In a preferred embodiment, a sender is able to write an email and select an urgent (which may also be referred to as extraordinary, hyper-urgent, important, etc.) tag to designate that the email is more important than a regular email. This tagged urgent email is sent to a receiving email client, where it is determined whether this email is to be treated as an urgent email, or if it is to be treated as a normal email. If the email is treated as an urgent email, the person using the receiving email client, also referred to as the receiving user, may rate the received urgent email, which determines if future urgent emails sent from the sender will be seen as urgent or not in receiver's email client for a set period of time. “Urgent email” and “urgent tagged email” may be used interchangeably in this application.

One embodiment of a user interface of the receiving email client in accordance with one or more aspects of the present invention is illustrated in FIG. 1. As shown in FIG. 1, an urgent email has been received at the receiving email client and is displayed, 101. A prompt may appear on screen, 102, which may describe the number of urgent emails received, a message prompting the user to confirm receipt of the email, or a message prompting the user to determine if the email was actually urgent.

One embodiment of a flow diagram for receiving an urgent tagged email in accordance to the present invention is described in reference to FIG. 2. The email arrives at a receiving email client, 201. The receiving email client checks to see if the received email is tagged as urgent, 202. If the received email is not tagged as urgent, the email is processed as a normal email, 203. Normal email processing is well known in the art and beyond the scope of the present invention. If the received email is tagged as urgent, the receiving email client retrieves from a database the “date of the last urgent email” sent from the sender, 204. The database may be a local database or a non-local database. The “date of the last urgent email” may include a specific date. In one embodiment, the “date of the last urgent email” may include an allowed value, such as “never”. The allowed value tells the receiving email client that this received urgent email should be allowed to proceed as an urgent email. In one embodiment, if the sender has not previously sent an urgent tagged email, the “date of the last urgent email” is set to the allowed value.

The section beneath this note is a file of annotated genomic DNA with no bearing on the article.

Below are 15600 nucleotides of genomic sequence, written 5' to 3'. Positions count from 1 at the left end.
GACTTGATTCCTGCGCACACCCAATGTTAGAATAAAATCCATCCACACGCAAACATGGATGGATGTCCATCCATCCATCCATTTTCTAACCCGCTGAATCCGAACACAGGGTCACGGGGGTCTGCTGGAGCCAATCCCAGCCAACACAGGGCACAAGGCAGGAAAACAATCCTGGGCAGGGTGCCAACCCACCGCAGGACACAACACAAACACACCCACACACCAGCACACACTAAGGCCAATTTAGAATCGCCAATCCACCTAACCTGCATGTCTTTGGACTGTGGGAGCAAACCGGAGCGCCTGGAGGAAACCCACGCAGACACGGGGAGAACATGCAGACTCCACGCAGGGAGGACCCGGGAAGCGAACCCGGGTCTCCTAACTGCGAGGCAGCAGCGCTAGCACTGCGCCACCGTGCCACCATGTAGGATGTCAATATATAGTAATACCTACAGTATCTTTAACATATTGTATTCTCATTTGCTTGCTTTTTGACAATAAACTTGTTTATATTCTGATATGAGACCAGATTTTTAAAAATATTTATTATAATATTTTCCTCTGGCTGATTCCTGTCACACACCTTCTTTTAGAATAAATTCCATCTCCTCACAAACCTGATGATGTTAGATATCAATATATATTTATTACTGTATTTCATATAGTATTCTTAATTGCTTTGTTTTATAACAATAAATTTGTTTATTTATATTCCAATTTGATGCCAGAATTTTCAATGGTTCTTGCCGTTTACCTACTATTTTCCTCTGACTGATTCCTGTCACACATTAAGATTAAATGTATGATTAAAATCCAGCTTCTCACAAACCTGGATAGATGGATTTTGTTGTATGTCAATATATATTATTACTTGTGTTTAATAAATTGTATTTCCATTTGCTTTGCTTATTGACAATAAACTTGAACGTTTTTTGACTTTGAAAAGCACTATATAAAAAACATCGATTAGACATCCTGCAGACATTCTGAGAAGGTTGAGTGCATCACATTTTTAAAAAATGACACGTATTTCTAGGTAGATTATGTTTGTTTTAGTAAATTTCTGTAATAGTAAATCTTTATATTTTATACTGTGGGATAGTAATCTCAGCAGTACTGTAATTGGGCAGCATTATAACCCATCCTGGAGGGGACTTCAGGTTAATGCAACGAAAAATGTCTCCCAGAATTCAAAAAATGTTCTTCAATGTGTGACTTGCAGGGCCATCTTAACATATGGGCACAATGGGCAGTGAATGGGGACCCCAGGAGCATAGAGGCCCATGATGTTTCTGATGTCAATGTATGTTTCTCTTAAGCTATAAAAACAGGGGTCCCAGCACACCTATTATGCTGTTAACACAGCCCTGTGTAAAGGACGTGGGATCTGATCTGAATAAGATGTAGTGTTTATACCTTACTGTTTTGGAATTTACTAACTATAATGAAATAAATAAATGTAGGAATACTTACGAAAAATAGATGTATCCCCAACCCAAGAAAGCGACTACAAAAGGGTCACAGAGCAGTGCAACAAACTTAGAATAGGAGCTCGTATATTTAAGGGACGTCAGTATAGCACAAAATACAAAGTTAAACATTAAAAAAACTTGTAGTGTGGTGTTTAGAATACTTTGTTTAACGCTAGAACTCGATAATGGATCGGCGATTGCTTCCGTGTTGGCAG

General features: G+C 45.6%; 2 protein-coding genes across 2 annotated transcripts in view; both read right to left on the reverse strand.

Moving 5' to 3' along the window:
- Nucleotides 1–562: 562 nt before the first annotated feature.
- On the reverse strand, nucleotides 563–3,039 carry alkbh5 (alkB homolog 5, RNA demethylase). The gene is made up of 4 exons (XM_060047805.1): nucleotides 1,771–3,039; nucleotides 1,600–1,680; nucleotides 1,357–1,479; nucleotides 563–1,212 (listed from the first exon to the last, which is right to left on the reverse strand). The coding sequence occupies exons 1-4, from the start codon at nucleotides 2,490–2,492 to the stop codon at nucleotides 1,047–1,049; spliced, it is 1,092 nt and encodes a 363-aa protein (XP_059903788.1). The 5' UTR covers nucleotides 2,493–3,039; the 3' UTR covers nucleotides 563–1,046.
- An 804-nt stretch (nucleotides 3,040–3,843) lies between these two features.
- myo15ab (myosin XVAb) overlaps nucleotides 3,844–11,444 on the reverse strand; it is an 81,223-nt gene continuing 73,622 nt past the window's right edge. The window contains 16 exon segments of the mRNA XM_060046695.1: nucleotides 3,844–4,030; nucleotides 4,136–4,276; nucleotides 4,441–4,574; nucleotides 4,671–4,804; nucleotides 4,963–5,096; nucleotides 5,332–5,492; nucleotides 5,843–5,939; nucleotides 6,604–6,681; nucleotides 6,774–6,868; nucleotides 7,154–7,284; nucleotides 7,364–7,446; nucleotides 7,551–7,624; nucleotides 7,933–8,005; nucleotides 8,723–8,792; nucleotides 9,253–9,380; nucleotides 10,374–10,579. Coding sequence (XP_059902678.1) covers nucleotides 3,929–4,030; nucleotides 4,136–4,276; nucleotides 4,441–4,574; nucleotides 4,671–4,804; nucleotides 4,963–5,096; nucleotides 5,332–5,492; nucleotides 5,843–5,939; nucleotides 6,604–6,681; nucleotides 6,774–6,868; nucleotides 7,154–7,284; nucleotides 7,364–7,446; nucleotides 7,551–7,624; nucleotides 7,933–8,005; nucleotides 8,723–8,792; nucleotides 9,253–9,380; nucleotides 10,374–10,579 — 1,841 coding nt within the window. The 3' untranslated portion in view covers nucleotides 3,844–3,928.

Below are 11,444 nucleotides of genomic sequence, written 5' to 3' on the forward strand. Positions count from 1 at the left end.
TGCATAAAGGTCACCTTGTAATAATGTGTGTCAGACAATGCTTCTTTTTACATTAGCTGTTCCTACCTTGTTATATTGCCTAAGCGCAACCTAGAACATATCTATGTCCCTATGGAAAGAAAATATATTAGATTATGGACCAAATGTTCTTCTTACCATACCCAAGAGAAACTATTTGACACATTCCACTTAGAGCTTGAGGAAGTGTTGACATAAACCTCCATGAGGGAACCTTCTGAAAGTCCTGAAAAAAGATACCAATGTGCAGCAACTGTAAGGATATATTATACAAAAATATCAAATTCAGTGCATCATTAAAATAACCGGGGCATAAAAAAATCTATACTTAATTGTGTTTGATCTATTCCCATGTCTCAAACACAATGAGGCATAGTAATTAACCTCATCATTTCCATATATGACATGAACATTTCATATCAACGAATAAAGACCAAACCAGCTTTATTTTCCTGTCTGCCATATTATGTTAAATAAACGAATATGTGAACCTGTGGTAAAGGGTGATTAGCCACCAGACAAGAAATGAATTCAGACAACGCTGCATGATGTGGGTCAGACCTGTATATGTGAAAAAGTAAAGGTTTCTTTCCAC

Once the “date of the last urgent email” is received, it is checked to see if the received urgent email is allowed to proceed as an urgent email. In one embodiment, the “date of the last urgent email” may be checked to see if it has an allowed value, for example “never”, or if it is outside of a predefined time interval, 205. The predefined time may be a set time period, for example one week, two weeks, a month, a year, etc. This predefined time may be defined by the receiving user or may be automatically determined by the receiving email client. If the “date of the last urgent email” is not the allowed value and is within the predefined interval, then normal email processing is performed, 203.

If the “date of the last urgent email” is either the allowed value (ex: “never”) or is outside the predefined interval, then received urgent email is treated as an urgent email, 206, and sent for display in the receiving user's email client as such. In one embodiment, the urgent email is displayed to the receiving user through a variety of ways. For example, the receiving user may be forced to open the urgent tagged email by the receiving email client. The urgent tagged email may be visually highlighted in the receiving email client. The urgent tagged email may bypass spam filtering. The receiving email client may disable the ability to delete the urgent tagged email until the urgent tagged email is read by the receiving user. The receiving email client may force the receiving user to acknowledge that the receiving user read the urgent tagged email before it is dismissed from the screen. There may be a full screen takeover of the computer until the content of the urgent tagged email is read by the receiving user. There may also be a combination of the above, or any other method of displaying the urgent tagged email.